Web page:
Fnatic dodges Jinx bullet vs. ahq, earns No. 1 seed in Group B
BY eSports Team - October 12, 2015
If you thought Fnatic's Fabian “Febiven” Diepstraten had harsh words for Cloud9 when asked by Sjokz on-air to predict the outcome of the final match of the Worlds 2015 Group Stage, you can rest in the knowledge that he’s just as ruthless when assessing his own team’s performance. Despite having just left the stage after clinching the No. 1 seed in Group B, Fnatic’s mid laner was despondent, using the adjective “bad” eight times over the course of our interview, averaging 1 BPM (‘bad’s per minute). Nevertheless, his team managed to pull out a thrilling win in its final game against Taiwan’s ahq e-Sports Club -- but triumph was donated, not earned.
“We should’ve lost this game,” says Febiven. “They could’ve just ended the game if they wanted to. They could have gotten two or three Barons for free. Next week if we play like this then we’re probably going to lose if the [opponent] is better.”
He’s not wrong. When ahq took the hot-headed and completely unnecessary team fight at 48 minutes that threw the game, Fnatic’s base looked like downtown Tokyo in the wake of a Godzilla temper tantrum. With two Inhibitors down, super minions pushed into Fnatic's base like belligerent shoppers streaming through the doors of a Wal-Mart on Black Friday after hearing rumours they could get a shiny blue Nexus for 75% off retail price.
Chun-An "AN" Chou's scary 12/4/4 Jinx had nearly single-handedly broken Fnatic’s spine. All ahq had to do was huddle safely on the opposite side of the map, spamming team-flair and dance emotes while they waited for the Victory animation to trigger. Winions could likely have closed out the game unaided. Fortunately, despite being down, Fnatic had the presence of mind needed to slap down ahq’s haphazard engage, ace them, and finish the game in a single heart-in-throat counter-push. The spectating French audience leaped to its feet, waving Fnatic flags and screaming uncontrollably in support of the Europeans.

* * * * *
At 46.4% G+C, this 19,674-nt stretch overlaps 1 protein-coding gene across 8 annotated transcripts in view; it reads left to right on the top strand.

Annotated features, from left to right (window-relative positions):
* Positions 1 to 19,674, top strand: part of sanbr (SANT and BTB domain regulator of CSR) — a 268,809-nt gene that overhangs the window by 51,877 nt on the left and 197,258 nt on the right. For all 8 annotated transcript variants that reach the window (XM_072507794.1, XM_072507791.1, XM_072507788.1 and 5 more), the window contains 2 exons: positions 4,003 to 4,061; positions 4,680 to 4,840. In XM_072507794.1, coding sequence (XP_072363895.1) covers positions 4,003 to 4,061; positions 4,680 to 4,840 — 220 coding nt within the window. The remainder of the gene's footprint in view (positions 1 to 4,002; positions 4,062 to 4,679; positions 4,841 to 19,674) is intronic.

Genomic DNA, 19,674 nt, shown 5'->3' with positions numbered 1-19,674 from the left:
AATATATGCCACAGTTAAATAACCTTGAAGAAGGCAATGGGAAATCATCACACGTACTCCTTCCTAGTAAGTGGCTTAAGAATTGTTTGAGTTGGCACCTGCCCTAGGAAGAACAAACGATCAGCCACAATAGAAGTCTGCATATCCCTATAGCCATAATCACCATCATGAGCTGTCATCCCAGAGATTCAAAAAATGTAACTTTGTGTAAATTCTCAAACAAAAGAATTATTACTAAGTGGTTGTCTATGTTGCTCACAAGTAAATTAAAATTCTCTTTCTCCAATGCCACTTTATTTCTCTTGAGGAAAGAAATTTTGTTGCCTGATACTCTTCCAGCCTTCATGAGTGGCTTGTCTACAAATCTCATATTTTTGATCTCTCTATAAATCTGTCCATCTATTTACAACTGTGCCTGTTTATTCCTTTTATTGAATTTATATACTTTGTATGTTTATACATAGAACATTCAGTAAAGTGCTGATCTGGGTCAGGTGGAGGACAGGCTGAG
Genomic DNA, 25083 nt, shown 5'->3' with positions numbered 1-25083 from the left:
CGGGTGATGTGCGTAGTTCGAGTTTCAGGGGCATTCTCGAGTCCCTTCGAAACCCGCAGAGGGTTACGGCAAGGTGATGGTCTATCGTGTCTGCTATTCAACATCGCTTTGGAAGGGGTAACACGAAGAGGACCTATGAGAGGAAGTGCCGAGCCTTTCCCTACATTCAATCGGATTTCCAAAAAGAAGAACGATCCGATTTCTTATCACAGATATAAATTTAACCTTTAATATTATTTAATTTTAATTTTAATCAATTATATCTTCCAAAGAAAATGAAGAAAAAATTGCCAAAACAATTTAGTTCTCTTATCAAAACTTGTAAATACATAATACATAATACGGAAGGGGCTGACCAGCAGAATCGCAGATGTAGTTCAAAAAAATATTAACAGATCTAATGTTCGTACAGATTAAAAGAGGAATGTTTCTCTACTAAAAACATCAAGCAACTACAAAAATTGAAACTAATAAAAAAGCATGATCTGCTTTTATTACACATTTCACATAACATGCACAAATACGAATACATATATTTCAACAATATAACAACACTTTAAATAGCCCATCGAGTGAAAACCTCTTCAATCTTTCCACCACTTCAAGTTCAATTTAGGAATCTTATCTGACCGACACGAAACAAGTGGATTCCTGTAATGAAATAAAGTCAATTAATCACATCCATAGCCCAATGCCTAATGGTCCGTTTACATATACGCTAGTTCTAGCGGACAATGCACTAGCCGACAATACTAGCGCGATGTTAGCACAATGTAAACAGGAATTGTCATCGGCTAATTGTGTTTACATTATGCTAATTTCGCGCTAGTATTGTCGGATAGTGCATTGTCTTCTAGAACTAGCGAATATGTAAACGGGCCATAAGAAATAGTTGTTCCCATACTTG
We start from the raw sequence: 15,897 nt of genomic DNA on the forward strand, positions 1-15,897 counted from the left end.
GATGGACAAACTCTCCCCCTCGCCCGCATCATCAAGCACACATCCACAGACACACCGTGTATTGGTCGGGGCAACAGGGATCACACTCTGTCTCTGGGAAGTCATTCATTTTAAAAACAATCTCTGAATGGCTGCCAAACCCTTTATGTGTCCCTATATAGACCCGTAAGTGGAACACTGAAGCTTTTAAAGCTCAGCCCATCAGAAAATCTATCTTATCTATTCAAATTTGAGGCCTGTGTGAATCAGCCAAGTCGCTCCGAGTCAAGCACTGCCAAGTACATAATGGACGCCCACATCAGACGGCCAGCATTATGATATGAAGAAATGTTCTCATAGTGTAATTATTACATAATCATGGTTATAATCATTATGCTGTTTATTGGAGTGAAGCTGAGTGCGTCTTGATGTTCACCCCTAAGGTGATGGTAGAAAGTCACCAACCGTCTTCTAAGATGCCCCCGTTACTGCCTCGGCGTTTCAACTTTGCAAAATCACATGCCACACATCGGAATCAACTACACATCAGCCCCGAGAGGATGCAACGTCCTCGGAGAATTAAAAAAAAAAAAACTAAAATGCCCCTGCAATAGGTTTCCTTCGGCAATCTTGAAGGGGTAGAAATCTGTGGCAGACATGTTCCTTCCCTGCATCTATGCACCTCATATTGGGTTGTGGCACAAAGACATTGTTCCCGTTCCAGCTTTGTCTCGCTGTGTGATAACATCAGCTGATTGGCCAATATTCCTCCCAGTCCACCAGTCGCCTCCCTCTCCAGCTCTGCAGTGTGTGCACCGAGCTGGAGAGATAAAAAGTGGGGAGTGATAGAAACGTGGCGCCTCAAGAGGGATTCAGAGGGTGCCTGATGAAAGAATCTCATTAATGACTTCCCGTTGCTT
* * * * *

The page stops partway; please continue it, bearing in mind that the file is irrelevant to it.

“We knew that we were the better team, but we drafted poorly because we were overconfident,” says Febiven, who sounds pretty damn confident. “I was overconfident because I knew that I was a better player than Westdoor. So I decided to take the [LeBlanc vs. Zed] skill matchup instead of a farm-heavy mage. And our bot lane got a bit behind so it was extremely hard and our attitude got so bad in this game so the communication was bad and our decision-making was bad.”
What does bad in-game communication look like for Fnatic?
“Everyone is calling different stuff because everyone is frustrated,” says Febiven. “We all do whatever we want. If something goes bad, then it goes more bad. For me, I did some really bad things this game, which I normally don’t do if I’m in an optimal mental state. When I jumped into the top lane at the second tower where I got one-shot, I don’t know why I did that. It just starts because something goes wrong and then communication is negative. And then it gets to everyone’s head and everyone feels desperate, or like they have to do something. And then bad things happen.”
Europe’s top seed going into Worlds 2015 see-sawed back and forth between bad and badass during the Group Stage, but they made the clutch plays when it mattered. In the game against ahq, Febiven pulled off a godlike Baron steal, which is no mean feat on a champ like LeBlanc, who has to throw herself into harm’s way with Distortion and can’t rely on a hail-mary snipe from outside the pit.
Febiven remains hopeful that they’ve gotten the jitters out of their system and will be stronger going into the Knockout Stage. Our interview took place just prior to the Quarterfinals draw, in which Fnatic got matched up against China’s Edward Gaming for their next test. (Febiven told us he was hoping for Origen or KOO Tigers.)
“I hope we get one of the weaker teams,” he says, “because then of course it will be easier for us to win and go through. Because I want to travel the world more. I want to play everywhere. We have to beat every team so it’s going to be extremely hard.”
Febiven and Fnatic have a guaranteed trip to London. Whether his squad is still in the race when the competition moves on to Brussels and Berlin later in the month, however, will depend on how bad they want it.
You can see Fnatic play in their Quarterfinal match against Edward Gaming on Saturday, October 17 at 9:00 PM Philippine Time
Make sure to tune into the first match of the Quarterfinals when Origen takes on the Flash Wolves on Friday, October 16 at 12:00 AM Philippine Time
For more Quarterfinals and Worlds content, visit Lolesports.